NGC 7479

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NGC 7479
Caldwell 44.jpg
Image taken with the Wide Field Channel of Hubble's Advanced Camera for Surveys
Observation data (J2000 epoch)
Right ascension23h 04m 56.6s[1]
Declination+12° 19′ 22″[1]
Redshift2381 ± 1 km/s[1]
Distance105 Mly
Apparent magnitude (V)11.6[1]
Apparent size (V)4′.1 × 3′.1[1]
Other designations
UGC 12343,[1] PGC 70419,[1] Caldwell 44

NGC 7479 (also known as Caldwell 44) is a barred spiral galaxy about 105 million light-years away in the constellation Pegasus. It was discovered by William Herschel in 1784. Supernovae SN 1990U and SN2009jf occurred in NGC 7479. NGC 7479 is also recognized as a Seyfert galaxy and a LINER undergoing starburst activity not only on the nucleus and the outer arms, but also across the bar of the galaxy, where most of the stars were formed in the last 100 million years.[2] Polarization studies of this galaxy indicate that it recently underwent a minor merger and that it is unique in the radio continuum, with arms opening in a direction opposite to the optical arms.[3] This feature, along with the asymmetrical arms of the galaxy and the intense star formation activity are attributed to a merger with a smaller galaxy.[2] This galaxy is similar in both size and morphology to the barred spiral NGC 1300.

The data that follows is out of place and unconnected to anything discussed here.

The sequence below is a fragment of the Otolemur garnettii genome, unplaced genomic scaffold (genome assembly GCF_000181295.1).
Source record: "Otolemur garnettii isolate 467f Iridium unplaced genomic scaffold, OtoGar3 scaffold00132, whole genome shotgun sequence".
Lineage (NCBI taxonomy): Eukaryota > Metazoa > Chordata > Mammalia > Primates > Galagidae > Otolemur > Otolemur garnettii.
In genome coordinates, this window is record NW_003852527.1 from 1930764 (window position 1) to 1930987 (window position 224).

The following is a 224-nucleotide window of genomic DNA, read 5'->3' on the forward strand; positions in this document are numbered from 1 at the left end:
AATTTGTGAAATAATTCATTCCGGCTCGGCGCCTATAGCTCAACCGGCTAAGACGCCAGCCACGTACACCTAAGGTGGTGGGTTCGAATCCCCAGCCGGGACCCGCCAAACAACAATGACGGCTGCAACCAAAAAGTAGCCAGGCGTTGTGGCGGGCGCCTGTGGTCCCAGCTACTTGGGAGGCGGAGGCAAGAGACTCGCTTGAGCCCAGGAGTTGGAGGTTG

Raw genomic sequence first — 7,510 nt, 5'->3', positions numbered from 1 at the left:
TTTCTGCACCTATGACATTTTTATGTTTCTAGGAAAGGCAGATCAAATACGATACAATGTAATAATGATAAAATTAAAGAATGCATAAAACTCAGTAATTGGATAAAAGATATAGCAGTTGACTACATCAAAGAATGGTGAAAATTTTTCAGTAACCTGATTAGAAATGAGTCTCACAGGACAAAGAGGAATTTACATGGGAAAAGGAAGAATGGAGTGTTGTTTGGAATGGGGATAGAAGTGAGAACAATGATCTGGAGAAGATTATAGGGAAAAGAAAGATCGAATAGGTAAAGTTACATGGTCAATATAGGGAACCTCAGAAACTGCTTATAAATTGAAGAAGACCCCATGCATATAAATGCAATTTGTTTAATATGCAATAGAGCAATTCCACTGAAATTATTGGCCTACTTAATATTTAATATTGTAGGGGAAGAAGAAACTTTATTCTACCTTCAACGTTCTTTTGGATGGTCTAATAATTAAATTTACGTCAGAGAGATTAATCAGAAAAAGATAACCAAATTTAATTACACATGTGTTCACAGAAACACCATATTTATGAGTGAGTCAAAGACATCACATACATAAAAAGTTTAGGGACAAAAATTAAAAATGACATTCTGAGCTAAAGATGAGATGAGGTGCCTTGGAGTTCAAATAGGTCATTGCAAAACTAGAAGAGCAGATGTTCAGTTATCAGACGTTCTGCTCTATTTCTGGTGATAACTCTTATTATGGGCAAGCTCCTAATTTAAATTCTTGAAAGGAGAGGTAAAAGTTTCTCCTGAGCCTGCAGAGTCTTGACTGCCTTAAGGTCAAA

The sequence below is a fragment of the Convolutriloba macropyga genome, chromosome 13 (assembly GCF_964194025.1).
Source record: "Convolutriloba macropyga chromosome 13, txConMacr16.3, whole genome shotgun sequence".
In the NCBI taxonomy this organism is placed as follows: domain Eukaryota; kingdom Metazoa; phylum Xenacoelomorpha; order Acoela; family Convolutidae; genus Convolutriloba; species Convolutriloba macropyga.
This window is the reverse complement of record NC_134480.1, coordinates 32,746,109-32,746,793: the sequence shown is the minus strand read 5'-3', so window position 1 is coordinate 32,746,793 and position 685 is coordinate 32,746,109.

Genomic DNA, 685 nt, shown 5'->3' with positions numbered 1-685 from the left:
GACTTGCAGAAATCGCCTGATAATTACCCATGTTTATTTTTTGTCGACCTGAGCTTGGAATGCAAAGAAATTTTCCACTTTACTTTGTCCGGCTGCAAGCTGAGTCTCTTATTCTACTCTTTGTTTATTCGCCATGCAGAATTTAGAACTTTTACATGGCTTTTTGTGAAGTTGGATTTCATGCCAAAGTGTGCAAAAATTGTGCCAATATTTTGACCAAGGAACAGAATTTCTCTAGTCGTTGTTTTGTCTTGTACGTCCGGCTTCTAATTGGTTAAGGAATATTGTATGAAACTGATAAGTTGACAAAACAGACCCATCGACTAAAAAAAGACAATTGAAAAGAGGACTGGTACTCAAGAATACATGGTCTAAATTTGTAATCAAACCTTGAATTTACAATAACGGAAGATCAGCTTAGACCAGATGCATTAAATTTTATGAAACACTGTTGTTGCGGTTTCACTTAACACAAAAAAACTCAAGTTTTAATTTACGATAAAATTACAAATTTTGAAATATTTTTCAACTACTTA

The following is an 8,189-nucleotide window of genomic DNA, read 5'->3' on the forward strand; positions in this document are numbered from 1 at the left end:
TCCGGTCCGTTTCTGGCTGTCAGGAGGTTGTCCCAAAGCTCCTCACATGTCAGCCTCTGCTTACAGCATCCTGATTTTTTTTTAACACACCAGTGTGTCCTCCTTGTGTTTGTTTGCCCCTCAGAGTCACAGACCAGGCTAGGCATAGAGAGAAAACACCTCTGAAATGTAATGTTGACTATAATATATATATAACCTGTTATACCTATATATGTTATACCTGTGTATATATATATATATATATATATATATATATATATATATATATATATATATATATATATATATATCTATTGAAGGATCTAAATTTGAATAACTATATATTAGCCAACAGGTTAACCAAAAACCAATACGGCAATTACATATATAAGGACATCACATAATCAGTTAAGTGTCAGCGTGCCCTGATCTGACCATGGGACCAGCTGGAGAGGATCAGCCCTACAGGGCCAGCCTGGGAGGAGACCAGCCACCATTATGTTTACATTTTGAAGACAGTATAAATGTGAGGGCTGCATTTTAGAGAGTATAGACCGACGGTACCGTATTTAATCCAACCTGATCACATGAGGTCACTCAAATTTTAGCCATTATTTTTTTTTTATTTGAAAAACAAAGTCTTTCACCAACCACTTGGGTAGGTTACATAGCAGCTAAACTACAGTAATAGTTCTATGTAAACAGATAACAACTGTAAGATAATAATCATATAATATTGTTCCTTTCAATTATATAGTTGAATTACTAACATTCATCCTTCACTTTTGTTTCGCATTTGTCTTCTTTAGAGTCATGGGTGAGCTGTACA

1. ^ a b c d e f g h "NASA/IPAC Extragalactic Database". Results for NGC 7479. Retrieved 2006-11-25.
  2. ^ a b Zhou, Zhi-Min; Cao, Chen; Meng, Xian-Min; Wu, Hong (1 August 2011). "Star formation properties in barred galaxies (SFB). I. Ultraviolet to infrared imaging and spectroscopic studies of NGC 7479". The Astronomical Journal. 142 (2): 38. arXiv:1107.0187. Bibcode:2011AJ....142...38Z. doi:10.1088/0004-6256/142/2/38. S2CID 118536887.
  3. ^ Laine, Seppo; Beck, Rainer (20 January 2008). "Radio Continuum Jet in NGC 7479". The Astrophysical Journal. 673 (1): 128–142. arXiv:0709.4476. Bibcode:2008ApJ...673..128L. doi:10.1086/523960. S2CID 13368749.

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